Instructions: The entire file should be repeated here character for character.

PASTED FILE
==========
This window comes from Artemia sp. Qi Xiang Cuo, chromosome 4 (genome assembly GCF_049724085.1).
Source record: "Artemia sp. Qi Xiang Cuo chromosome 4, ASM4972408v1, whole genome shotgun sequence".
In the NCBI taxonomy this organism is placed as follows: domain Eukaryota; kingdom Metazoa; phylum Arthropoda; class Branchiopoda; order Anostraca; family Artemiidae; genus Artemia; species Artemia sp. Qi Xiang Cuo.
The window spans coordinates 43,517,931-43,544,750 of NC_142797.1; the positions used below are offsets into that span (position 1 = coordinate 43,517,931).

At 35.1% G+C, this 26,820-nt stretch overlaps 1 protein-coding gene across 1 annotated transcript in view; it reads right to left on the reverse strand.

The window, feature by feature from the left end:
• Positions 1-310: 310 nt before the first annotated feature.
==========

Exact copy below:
This window comes from Artemia sp. Qi Xiang Cuo, chromosome 4 (genome assembly GCF_049724085.1).
Source record: "Artemia sp. Qi Xiang Cuo chromosome 4, ASM4972408v1, whole genome shotgun sequence".
In the NCBI taxonomy this organism is placed as follows: domain Eukaryota; kingdom Metazoa; phylum Arthropoda; class Branchiopoda; order Anostraca; family Artemiidae; genus Artemia; species Artemia sp. Qi Xiang Cuo.
The window spans coordinates 43,517,931-43,544,750 of NC_142797.1; the positions used below are offsets into that span (position 1 = coordinate 43,517,931).

At 35.1% G+C, this 26,820-nt stretch overlaps 1 protein-coding gene across 1 annotated transcript in view; it reads right to left on the reverse strand.

The window, feature by feature from the left end:
• Positions 1-310: 310 nt before the first annotated feature.